| | The Art of Rest | |




I have always been a hard worker.




Ever since I can remember, I’ve composed lists upon lists, detailing urgent tasks and important projects. I’ve never known when to quit, it seems. “You can’t stop until the job is done,” I often tell myself.


Let me insert a quick sidebar here because  . . . well . . .  #ADD, am I right? I remember one summer, just a few weeks before the start of school, I spent the majority of my beach vacation writing a brief paper on each of the presidents . . . “just for fun.” Pretty certain my teacher deemed me CRAZY when I handed her that project (my pride and joy at the time, though, let me tell ya) the first day of school. Yeah, guys. I was THAT kid.


Now, please don’t misinterpret me, here.


I’m not telling you this from a heart of pride (although, if I’m fully transparent, I can grow prideful in my work ethic). I’m telling you this from a heart of pure gratitude. I am thankful for the passion that God has given me—truly thankful.



But, can I be honest with you?



There are times in which I have sorely misused this gift, wrongfully believing that with each job, each task, and each assignment, I am proving myself.


There are times in which I have allowed my work to define my identity.


Over the years, I’ve placed a debilitating amount of pressure upon myself. In fact, sometimes, it seems as if I just might crumble under the heavy burden of personal expectation

. . . and sometimes, I do.


Sometimes, I just break down.

Sometimes, I just cry tears of frustration.

Sometimes, I just sit, emotionally paralyzed by my fear of failure—depleted and drained.

. . . And when this happens, my identity is crushed. 


Sometimes, I work myself so hard that I have nothing left to give.

Sometimes, I spread myself so thin that I neglect what matters most.

Sometimes, I allow my plans to usurp my priorities.

. . . And when this happens, my identity is zapped.


(One more sidebar: every time I hear the term “zap,” my memories instantly transport me to warm, summer nights spent outside. Ah, yes. The melodious tune of chirping crickets, the glimmery twinkle of a starry sky . . . and the ZAP of each unfortunate bug stumbling upon those (apparently, rather enticing) LED death traps. Completely off topic? Oh, you bet. But absolutely essential to share? Without a doubt. Sorry, let’s get the train back on the tracks, here.)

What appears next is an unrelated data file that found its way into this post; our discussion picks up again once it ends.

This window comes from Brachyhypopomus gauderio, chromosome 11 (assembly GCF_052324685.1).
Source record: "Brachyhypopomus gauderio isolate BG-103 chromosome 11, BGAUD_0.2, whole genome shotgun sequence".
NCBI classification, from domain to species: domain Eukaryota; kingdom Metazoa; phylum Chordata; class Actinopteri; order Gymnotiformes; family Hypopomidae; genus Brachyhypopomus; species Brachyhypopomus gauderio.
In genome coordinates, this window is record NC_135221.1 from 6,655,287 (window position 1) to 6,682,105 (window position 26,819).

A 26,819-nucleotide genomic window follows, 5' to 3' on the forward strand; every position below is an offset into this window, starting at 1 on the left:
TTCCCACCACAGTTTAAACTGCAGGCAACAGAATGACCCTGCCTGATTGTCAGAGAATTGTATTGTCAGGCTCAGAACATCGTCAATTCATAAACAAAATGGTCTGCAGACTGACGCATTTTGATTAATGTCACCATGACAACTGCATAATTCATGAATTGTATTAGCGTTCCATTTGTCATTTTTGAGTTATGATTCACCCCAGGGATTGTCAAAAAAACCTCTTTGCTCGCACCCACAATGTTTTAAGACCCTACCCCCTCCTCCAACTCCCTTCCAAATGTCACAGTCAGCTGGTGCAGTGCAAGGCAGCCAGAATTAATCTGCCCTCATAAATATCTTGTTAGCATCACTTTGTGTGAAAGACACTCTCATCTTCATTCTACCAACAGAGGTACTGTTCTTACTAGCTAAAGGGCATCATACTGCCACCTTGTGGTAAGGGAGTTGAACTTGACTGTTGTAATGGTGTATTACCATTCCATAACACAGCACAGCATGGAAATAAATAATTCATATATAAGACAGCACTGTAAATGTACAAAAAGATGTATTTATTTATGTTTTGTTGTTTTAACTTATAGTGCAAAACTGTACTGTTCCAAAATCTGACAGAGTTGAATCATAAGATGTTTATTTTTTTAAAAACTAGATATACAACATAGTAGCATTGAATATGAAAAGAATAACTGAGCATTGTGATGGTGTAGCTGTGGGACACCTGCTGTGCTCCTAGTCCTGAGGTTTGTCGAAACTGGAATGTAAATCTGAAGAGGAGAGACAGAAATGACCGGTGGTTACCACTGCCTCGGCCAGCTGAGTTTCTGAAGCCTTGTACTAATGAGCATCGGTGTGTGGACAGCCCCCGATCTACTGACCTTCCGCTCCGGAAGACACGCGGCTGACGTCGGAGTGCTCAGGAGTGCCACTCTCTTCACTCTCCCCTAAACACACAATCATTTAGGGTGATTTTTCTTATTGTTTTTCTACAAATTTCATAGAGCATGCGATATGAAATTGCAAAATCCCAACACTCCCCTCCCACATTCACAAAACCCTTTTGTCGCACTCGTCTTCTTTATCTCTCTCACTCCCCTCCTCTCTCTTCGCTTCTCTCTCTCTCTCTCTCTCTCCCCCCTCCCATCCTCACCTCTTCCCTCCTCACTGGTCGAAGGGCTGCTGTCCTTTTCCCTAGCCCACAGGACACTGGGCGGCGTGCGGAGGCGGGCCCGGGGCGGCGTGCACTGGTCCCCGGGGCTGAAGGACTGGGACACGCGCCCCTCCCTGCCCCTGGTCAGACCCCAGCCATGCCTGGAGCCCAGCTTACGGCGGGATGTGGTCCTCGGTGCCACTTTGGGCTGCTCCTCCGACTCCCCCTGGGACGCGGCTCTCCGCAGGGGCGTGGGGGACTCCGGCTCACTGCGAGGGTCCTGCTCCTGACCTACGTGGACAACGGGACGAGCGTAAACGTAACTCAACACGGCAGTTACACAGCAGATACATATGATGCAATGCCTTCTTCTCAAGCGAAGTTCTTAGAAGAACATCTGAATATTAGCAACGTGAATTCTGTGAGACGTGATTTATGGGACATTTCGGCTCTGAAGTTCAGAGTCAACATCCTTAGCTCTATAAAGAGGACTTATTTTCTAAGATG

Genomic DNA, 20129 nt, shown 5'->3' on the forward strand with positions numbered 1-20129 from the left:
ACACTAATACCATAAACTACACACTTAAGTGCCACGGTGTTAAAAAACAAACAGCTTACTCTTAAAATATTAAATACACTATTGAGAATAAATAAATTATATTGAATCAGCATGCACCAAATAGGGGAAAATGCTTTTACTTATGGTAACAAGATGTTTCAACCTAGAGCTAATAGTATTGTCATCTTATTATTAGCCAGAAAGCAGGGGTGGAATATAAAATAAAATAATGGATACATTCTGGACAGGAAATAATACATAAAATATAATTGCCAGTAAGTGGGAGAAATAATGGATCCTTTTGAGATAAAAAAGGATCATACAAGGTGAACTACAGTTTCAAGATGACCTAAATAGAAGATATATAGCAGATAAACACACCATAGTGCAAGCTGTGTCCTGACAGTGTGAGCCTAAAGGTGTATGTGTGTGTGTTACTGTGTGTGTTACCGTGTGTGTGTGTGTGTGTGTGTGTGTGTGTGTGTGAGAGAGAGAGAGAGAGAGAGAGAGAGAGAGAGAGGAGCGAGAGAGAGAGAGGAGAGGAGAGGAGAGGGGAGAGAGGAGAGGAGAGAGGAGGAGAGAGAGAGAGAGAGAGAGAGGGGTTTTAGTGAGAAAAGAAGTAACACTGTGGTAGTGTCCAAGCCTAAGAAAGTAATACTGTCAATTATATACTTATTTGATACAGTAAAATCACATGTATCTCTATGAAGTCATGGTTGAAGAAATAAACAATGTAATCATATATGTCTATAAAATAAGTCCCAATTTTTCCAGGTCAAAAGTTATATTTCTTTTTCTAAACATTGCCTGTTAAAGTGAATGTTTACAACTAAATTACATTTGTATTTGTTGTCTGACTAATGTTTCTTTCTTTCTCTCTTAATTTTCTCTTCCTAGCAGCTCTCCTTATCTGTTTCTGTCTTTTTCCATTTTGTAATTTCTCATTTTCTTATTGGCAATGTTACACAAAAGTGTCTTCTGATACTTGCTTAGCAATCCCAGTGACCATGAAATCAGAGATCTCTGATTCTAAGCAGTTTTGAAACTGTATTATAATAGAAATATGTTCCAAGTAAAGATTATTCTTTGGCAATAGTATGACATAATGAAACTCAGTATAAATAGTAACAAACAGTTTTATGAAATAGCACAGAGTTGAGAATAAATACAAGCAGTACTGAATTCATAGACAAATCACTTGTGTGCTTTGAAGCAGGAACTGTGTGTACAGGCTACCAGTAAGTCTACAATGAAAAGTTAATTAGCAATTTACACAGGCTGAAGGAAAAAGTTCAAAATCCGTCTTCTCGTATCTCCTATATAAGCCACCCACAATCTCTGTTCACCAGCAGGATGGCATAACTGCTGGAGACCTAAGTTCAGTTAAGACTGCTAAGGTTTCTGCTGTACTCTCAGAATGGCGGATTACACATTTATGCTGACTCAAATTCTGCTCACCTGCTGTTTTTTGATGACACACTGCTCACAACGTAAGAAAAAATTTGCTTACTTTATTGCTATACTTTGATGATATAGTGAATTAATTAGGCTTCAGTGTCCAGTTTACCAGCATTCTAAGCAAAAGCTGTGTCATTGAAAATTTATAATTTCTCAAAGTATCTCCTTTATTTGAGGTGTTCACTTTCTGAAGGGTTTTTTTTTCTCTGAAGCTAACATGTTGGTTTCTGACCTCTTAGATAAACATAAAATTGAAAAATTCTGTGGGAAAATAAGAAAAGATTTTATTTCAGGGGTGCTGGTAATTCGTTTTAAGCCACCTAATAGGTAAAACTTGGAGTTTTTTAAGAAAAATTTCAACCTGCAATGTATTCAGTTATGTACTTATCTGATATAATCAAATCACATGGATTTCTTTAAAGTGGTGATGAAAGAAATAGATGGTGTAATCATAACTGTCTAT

When I allow my work to define me, I place my sense of self upon the most-precarious of foundations.

Yet, when I allow my Jesus to define me, He IS my foundation. You get the picture?


I was talking to a close friend just the other day about this very topic. We discussed that, oftentimes, we play the “woe-is-me” card.


Y’all know what I’m talking about, right?


We stain our schedules with endless to-do’s and constant assignments yet incessantly complain that “we just need a break.” We perpetually place ourselves in demanding predicaments yet wonder why we feel weary and burned out.


We place our identities in personal performance yet marvel when our foundations self-destruct. 


When we seek identity in anything (or anyone) other than Jesus Christ, our identities will be nothing more than shallow skeletons of worthlessness—empty, futile, and oh-so-fragile.

Identity has been a big word for me lately, and though I’ve already written on this topic before, I wanted to share with you:

Your work ethic does not define who you are.

Your popularity does not define who you are.

Your schedule does not define who you are.

Jesus Christ is the only One who can authentically define who you are.

Let Him. 


Is there anything inherently wrong in a strong work ethic, decent popularity, and a busy schedule? Absolutely, not.

But, if you’re anything like me, you may have the propensity to idolize those things, and that, my friends, is wrong. Very wrong, indeed.


There is so much more I wish to say here—so much more I want to discuss. This topic is unbelievably heavy on my heart, and I wish that I could express my thoughts more succinctly, more eloquently.


But, let me close with this:


Working hard as a means of serving God is a good thing (see verses below).

Working hard as a quest for identity is a bad thing.


We need to learn to rest in God’s goodness, honestly.

While He does expect us to “present [our] bodies a living sacrifice” (Rom. 12:1), He does not expect us to ruthlessly work ourselves on a futile quest for identity. In fact, in regards to identity, we must look no further than the Cross.


Work hard, but don’t work so hard that you neglect the people God has given you. I’ll never forget something my professor once said, and I want to share it with you. He said, “You can paint a beautiful picture, but if you’re wrecking your relationships to finish your painting, you’re failing.”


“Ouch” but also sorta “wow.” I don’t know about you, but I’d much rather be known as an empathetic encourager instead of a harsh task-master . . . a caring friend instead of a workaholic.


Type A-s, I get it. Trust me. We like to get things done, and we like to get things done efficiently, effectively, and effortlessly, if I might add. However, our quest for perfection can metamorphosis itself into an idol, separating us from the Savior and the sweet companions God has given us.


God is so good. Once redeemed, our identities are found in Him and Him alone.

Let’s rest in that.


Hard work is a blessing, not an identity crisis.


Verses: (Col. 3:23, Pro. 12:11, Pro. 13:14, Pro. 12:24, 2 Tim. 2:15).



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